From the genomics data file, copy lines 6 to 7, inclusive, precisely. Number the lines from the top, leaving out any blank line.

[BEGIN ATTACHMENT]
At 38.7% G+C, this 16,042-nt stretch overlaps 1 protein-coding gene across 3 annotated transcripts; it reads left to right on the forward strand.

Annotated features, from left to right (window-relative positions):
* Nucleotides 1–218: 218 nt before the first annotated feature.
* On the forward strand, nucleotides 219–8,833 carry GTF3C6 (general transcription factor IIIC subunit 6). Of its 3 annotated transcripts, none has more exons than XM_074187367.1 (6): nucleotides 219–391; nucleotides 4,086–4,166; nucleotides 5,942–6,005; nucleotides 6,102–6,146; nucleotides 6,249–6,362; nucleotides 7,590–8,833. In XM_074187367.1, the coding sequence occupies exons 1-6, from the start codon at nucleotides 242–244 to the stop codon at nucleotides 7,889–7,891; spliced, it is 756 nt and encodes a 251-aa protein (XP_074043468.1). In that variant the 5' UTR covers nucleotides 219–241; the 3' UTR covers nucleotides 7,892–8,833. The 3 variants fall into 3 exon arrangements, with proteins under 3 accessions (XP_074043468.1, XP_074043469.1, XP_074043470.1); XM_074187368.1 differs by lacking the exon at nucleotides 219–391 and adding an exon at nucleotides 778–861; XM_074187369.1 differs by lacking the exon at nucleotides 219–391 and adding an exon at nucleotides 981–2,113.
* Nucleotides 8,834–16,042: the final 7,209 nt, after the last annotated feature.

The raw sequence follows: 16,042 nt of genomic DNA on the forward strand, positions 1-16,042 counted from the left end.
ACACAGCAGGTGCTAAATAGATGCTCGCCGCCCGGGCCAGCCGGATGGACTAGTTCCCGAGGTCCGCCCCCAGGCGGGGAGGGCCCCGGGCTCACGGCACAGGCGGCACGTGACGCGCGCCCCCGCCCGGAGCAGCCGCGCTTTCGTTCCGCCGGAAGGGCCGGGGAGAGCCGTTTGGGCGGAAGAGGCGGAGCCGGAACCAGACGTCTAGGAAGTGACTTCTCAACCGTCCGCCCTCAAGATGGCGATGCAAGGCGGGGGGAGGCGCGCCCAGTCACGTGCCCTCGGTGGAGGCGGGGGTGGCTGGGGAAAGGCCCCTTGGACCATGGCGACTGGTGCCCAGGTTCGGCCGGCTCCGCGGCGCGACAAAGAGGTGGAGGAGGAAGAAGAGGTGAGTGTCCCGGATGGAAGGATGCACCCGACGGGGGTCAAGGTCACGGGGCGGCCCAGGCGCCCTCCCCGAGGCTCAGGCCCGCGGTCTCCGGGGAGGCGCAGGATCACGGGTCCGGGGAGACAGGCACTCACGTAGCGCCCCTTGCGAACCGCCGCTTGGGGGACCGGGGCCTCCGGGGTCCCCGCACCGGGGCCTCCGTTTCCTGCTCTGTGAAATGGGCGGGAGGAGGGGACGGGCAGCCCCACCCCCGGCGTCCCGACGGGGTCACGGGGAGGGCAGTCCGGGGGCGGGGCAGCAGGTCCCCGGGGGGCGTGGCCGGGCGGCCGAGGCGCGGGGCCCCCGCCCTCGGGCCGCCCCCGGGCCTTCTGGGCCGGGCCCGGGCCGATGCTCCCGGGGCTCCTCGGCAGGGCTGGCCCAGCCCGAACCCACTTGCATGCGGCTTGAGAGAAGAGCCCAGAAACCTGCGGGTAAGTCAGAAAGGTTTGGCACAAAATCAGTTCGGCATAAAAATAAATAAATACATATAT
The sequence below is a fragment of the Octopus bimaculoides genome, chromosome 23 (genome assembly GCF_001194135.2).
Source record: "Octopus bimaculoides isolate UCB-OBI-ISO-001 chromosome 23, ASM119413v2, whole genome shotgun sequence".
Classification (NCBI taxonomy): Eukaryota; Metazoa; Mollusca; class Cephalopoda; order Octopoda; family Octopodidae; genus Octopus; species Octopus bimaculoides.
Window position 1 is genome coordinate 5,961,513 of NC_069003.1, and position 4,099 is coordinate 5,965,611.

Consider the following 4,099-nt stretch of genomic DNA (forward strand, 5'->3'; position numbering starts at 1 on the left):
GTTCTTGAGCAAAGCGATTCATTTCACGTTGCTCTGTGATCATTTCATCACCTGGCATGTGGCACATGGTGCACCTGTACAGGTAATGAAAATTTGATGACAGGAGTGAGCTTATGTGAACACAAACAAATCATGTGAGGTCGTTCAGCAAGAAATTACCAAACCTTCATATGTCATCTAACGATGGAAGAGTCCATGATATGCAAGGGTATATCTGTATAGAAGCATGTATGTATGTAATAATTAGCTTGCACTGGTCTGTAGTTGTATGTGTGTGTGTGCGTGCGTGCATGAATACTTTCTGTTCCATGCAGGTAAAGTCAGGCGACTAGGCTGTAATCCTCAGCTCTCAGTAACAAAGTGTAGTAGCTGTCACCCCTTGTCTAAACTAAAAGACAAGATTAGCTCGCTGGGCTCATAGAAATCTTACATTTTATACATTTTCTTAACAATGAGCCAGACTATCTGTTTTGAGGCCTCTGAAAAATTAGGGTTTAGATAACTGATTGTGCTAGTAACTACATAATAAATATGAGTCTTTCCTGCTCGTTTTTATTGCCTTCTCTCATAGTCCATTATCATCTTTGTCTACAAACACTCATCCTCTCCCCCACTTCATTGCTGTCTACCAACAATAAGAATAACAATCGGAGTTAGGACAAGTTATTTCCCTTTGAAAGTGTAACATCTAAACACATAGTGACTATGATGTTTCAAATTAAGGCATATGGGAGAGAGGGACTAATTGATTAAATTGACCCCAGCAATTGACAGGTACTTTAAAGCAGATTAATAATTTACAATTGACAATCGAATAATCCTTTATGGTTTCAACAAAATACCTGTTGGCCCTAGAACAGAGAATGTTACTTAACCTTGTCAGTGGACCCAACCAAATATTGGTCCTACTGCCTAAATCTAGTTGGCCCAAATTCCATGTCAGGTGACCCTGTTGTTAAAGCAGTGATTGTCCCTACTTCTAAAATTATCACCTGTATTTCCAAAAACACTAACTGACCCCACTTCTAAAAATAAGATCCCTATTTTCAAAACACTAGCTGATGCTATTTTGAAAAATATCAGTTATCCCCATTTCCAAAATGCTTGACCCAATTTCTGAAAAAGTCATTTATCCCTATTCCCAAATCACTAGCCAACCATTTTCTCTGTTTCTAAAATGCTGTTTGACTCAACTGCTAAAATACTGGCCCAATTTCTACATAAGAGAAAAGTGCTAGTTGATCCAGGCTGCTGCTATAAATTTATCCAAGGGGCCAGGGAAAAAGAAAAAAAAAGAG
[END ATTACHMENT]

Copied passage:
The raw sequence follows: 16,042 nt of genomic DNA on the forward strand, positions 1-16,042 counted from the left end.
ACACAGCAGGTGCTAAATAGATGCTCGCCGCCCGGGCCAGCCGGATGGACTAGTTCCCGAGGTCCGCCCCCAGGCGGGGAGGGCCCCGGGCTCACGGCACAGGCGGCACGTGACGCGCGCCCCCGCCCGGAGCAGCCGCGCTTTCGTTCCGCCGGAAGGGCCGGGGAGAGCCGTTTGGGCGGAAGAGGCGGAGCCGGAACCAGACGTCTAGGAAGTGACTTCTCAACCGTCCGCCCTCAAGATGGCGATGCAAGGCGGGGGGAGGCGCGCCCAGTCACGTGCCCTCGGTGGAGGCGGGGGTGGCTGGGGAAAGGCCCCTTGGACCATGGCGACTGGTGCCCAGGTTCGGCCGGCTCCGCGGCGCGACAAAGAGGTGGAGGAGGAAGAAGAGGTGAGTGTCCCGGATGGAAGGATGCACCCGACGGGGGTCAAGGTCACGGGGCGGCCCAGGCGCCCTCCCCGAGGCTCAGGCCCGCGGTCTCCGGGGAGGCGCAGGATCACGGGTCCGGGGAGACAGGCACTCACGTAGCGCCCCTTGCGAACCGCCGCTTGGGGGACCGGGGCCTCCGGGGTCCCCGCACCGGGGCCTCCGTTTCCTGCTCTGTGAAATGGGCGGGAGGAGGGGACGGGCAGCCCCACCCCCGGCGTCCCGACGGGGTCACGGGGAGGGCAGTCCGGGGGCGGGGCAGCAGGTCCCCGGGGGGCGTGGCCGGGCGGCCGAGGCGCGGGGCCCCCGCCCTCGGGCCGCCCCCGGGCCTTCTGGGCCGGGCCCGGGCCGATGCTCCCGGGGCTCCTCGGCAGGGCTGGCCCAGCCCGAACCCACTTGCATGCGGCTTGAGAGAAGAGCCCAGAAACCTGCGGGTAAGTCAGAAAGGTTTGGCACAAAATCAGTTCGGCATAAAAATAAATAAATACATATAT